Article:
We are all familiar with the infringement wars going around the mobile world as HTC battles Apple, Apple fends off Samsung, Oracle takes on Google, and so on and so forth. But these patent infringement battles also extend to other sectors of the tech realm. Spotify, the European music service that recently launched in the US, was sued by PacketVideo Corp. for patent infringement of its United States Patent No. 5,636,276 entitled “Device for the Distribution of Music in Digital Form.” The suit was filed at the US District Court, Southern District of California on Wednesday (Case No: ’11CV1659 IEG).
“Spotify USA has offered for sale, sold, and imported products and/or services configured to infringe the ‘276 patent, and instructed and encouraged others to use the ‘276 patent in an infringing manner.”
“PacketVideo has a strong intellectual property portfolio, and will take any necessary action needed to protect its intellectual property and prevent the misuse of its patents,” says Joel Espelien, general counsel and vice president of strategic relationships.
Spotify released their statement regarding the issue:
“In just under three years, Spotify has become more popular than any other music service of its kind,” the company said in the e-mail. “This success is, in large part, due to our own highly innovative, proprietary hybrid technology that incorporates peer-to-peer technology. The result is what we humbly believe to be a better music experience-lightning fast, dead simple and really social.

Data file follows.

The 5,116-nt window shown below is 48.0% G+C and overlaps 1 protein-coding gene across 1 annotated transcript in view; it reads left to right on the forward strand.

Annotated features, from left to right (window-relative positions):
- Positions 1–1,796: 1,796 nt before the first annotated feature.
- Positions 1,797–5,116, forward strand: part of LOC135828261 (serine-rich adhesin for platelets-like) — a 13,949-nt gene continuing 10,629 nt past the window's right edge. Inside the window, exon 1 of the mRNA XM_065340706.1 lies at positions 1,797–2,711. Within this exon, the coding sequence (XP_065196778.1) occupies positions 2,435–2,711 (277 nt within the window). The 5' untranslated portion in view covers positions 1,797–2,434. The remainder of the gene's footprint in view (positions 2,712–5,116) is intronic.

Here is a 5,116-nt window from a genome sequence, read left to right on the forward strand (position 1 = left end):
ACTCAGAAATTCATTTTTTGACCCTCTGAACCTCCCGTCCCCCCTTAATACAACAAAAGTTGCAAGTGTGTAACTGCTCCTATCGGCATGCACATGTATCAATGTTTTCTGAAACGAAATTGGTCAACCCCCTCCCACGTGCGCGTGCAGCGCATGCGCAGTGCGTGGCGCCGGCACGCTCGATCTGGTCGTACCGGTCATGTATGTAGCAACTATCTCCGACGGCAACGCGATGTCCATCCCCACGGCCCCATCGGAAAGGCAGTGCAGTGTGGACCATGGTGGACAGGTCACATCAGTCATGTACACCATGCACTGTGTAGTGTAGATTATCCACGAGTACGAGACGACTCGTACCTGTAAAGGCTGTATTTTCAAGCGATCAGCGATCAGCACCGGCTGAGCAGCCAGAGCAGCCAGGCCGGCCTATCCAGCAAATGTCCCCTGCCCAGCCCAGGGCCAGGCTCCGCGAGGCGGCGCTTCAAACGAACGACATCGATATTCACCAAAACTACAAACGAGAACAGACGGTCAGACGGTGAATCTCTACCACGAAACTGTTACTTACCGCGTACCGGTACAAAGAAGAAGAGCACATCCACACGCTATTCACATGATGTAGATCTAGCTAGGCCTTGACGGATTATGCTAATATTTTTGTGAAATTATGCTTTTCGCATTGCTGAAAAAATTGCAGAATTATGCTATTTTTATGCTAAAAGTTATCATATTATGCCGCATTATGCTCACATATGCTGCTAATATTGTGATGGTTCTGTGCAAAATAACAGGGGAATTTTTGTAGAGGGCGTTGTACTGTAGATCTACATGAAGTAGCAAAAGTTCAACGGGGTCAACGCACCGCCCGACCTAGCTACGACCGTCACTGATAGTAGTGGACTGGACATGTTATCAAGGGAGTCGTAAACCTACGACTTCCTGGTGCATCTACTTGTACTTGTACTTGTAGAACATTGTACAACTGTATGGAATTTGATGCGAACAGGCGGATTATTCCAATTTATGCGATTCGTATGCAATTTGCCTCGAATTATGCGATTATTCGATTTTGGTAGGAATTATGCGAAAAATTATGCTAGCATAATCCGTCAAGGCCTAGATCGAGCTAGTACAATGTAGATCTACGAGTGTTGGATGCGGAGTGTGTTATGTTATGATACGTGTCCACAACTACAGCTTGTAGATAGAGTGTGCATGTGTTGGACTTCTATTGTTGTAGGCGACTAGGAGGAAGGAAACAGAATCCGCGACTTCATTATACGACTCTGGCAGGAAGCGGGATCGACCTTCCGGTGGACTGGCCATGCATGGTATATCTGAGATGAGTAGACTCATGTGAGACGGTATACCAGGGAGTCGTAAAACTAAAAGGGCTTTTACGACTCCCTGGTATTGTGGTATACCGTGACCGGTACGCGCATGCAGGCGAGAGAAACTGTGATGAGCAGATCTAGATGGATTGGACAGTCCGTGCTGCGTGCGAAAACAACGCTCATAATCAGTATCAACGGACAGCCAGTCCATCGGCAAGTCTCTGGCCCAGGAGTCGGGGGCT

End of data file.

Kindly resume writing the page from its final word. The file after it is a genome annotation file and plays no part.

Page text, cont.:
“PacketVideo is claiming that by distributing music over the Internet, Spotify (and by inference, any other similar digital music service) has infringed one of the patents that has previously been acquired by PacketVideo,” the company continued. “Spotify is strongly contesting PacketVideo’s claim.
The ironic thing about this is that Spotify took years of struggling with US laws before finally breaking into the US airwaves, only to be welcomed by a patent lawsuit. The irony, eh?
As for other patent infringement cases, Groupon, the daily deals site is being sued by SellerBid, Inc. over the ‘024 patent’; A10 sued Brocade in what seems like a retaliation for Brocades suit against them in 2010; and finally, Microsoft is being sued by Impulse technology for their motion tracking and gaming used in the Kinect game console. It’s a common practice with emerging technology, effecting some of the most disruptive companies in their respective sectors.
Latest posts by Mellisa Tolentino (see all)
- What you need to know about Apple’s Transparency Report - April 20, 2016
- Lucid VR funding reveals camera upgrades, still needs easier 360-degree video capture - April 13, 2016
- New wireless earbuds in time for iPhone 7 - April 11, 2016